Irish resources firm Ormonde Mining has just received its tranche of cash from US private equity giant Oaktree Capital, worth $25m, to develop its flagship asset, a Spanish tungsten mine.
US fund Oaktree Capital recently took a majority stake in the Barruecopardo mine after shareholders in Ormonde voted overwhelmingly in favour of a deal last month.
The move saw the fund and the company split ownership of the tungsten mine 70pc-30pc in return for almost $100m (€88m) in debt and equity. The $25m was the first tranche of the agreed funds.
An environmental permit was granted for the project early last year, and the full mining permit was granted in November 2014.
Barruecopardo is now due to start production in late 2016 and Ormonde said it was positioned to develop it into a significant, low-cost mine and a major European supplier of tungsten, with expansion potential.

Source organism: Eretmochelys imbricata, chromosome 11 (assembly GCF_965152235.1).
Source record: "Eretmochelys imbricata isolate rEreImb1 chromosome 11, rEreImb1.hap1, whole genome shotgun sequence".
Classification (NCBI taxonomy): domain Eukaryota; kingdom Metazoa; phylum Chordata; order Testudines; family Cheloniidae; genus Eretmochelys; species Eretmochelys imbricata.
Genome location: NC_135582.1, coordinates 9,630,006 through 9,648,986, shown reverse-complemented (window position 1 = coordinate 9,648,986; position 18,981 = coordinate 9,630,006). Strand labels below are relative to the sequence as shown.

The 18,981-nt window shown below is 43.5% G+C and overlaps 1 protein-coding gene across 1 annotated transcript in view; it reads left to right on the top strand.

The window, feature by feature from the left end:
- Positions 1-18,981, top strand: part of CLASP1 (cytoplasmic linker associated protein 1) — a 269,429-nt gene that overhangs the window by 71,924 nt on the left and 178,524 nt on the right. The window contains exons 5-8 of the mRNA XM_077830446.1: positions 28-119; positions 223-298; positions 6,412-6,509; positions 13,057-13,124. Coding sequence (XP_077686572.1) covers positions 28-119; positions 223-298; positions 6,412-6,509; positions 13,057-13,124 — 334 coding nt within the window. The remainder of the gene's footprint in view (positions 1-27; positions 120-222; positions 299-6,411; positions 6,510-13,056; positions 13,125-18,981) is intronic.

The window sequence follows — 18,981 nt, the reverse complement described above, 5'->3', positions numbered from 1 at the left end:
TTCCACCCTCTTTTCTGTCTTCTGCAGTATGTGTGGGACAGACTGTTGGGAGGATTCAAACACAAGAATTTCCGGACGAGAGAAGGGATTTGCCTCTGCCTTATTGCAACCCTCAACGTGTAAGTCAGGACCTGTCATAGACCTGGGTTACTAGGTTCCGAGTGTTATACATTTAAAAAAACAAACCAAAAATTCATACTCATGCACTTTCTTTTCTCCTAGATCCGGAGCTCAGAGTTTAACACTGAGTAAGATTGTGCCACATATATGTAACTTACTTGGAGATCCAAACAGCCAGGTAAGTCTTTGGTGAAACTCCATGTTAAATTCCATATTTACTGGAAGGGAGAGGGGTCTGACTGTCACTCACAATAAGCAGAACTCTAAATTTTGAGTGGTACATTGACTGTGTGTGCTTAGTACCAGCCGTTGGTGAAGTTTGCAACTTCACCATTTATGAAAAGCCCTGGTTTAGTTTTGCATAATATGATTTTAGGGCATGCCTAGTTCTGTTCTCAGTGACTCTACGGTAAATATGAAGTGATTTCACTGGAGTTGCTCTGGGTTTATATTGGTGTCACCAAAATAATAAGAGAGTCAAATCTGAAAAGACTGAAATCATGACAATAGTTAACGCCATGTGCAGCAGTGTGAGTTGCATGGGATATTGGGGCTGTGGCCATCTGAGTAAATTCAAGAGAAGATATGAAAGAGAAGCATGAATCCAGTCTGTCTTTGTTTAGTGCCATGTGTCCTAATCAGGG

Ormonde says that it has now completed all conditions relating to the Oaktree financing.
The Meath-based company also raised £2m (€2.7m) through a placing in April of last year to progress engineering works, permitting and funding activities relating to Barruecopardo and for general working capital purposes.
Ormonde's managing director Kerr Anderson, said: "I am extremely pleased to report the closing of the $99.7m Oaktree financing, and the receipt by the project company of the initial $25m in equity funding.
"Activities that commence the project's development timeline have now been initiated, with commissioning targeted by the end of 2016."
The deal with Oaktree saw off a challenge from Canadian resources firm Almonty, which had tabled an indicative offer to buy the Irish company for €27m in cash and stock.
The Canadian company had been circling Ormonde for almost two years. Ormonde previously rejected a €23m approach by the suitor. Almonty, which owns the Los Santos tungsten mine in Salamanca in Spain, made its first approach to buy Ormonde in 2013. At the time, the board of Ormonde rejected the Almonty approach.
Last week Ormonde announced that losses at the firm fell from €1.8m to €1.6m in the 12 months to the end of 2014.